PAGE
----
This video from our Cleveland team is a great way to start a discussion on the complicated relationship of the cricopharyngeus and hyolaryngeal elevation. It’s important to know that the MBS really can't be used to determine CP dysfunction.
Appropriate passage of the bolus depends upon:
1: adequate relaxation of the CP muscle
2: adequate hyolaryngeal elevation to provide traction to help pull open the PES and
3: adequate pharyngeal pressure to propel the bolus through.
Any one of these (or all of these) can be inadequate and will appear functionally the same on the MBS, since they can “make up” for one another.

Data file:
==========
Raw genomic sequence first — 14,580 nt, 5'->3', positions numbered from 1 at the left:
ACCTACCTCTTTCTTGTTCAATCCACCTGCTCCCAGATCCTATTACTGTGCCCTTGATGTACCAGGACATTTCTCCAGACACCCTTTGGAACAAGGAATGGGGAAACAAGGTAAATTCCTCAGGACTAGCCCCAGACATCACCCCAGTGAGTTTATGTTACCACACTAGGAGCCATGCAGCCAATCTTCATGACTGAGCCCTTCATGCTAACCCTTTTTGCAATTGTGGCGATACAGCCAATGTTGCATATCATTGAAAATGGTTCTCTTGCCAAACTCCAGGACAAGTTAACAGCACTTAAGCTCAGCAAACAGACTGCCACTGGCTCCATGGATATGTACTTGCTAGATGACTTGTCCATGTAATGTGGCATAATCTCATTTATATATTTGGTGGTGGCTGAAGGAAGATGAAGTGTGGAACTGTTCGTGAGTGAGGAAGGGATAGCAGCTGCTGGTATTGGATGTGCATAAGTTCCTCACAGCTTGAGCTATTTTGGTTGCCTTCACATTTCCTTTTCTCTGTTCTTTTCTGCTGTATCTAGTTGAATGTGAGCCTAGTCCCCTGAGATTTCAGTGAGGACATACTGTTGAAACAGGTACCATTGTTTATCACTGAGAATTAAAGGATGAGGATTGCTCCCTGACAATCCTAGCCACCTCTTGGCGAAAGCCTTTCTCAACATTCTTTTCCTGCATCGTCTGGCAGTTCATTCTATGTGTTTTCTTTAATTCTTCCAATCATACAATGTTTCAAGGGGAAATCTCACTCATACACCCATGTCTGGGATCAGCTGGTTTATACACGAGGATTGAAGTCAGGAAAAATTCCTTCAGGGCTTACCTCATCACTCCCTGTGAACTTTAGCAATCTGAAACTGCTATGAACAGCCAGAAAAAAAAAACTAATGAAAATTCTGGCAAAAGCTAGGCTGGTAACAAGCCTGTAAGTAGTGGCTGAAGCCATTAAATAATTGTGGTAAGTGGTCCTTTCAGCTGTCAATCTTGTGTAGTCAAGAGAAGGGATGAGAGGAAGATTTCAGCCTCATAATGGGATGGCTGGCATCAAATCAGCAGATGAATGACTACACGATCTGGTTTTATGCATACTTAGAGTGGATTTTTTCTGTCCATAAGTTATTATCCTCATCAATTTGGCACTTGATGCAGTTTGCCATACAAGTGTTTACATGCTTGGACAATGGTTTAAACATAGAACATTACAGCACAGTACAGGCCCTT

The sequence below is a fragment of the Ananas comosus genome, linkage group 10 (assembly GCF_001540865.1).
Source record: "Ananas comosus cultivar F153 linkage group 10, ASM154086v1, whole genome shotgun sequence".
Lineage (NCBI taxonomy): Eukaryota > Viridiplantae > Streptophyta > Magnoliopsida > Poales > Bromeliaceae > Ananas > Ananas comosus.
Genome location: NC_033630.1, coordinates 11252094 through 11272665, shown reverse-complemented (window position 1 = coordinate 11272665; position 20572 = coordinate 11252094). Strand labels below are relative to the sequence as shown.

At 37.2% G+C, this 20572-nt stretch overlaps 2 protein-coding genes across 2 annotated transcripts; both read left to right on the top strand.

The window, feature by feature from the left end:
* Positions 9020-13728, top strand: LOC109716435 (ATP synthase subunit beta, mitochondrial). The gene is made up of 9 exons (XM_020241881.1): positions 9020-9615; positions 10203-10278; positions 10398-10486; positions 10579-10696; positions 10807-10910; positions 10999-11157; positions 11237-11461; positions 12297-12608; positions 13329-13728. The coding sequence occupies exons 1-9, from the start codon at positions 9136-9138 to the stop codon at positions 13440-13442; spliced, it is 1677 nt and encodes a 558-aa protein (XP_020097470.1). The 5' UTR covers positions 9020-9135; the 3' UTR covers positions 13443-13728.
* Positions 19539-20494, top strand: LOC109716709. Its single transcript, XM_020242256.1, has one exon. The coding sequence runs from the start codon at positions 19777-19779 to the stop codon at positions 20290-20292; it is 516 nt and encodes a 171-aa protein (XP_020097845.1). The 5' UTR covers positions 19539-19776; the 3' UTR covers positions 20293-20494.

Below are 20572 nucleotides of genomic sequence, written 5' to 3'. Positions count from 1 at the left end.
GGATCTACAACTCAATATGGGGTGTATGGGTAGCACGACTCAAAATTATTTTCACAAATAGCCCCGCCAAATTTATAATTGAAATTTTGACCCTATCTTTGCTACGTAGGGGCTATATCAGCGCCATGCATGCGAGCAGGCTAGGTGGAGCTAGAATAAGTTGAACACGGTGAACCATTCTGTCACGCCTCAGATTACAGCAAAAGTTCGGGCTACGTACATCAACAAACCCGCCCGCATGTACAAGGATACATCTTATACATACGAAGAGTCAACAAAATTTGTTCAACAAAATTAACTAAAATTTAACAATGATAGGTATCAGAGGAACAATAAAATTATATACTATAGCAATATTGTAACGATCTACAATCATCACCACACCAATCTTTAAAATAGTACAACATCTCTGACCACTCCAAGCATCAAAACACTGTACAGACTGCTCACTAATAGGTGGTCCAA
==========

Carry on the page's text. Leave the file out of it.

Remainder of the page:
An MBS can be a part of the picture...but to really tease out that CP dysfunction is THE problem, we need more info, because of the interaction between events. A person can have perfectly adequate relaxation of the CP, but inadequate traction force provided by the hyolaryngeal elevation, so the CP is not pulled open further...which looks exactly the same on fluoro as a person with CP dysfunction, but adequate hyolaryngeal elevation. If we see a video like this, and we are suspicious, it would require a GI referral to get more data to make an appropriate plan of care.
See the link below for more info on this relationship: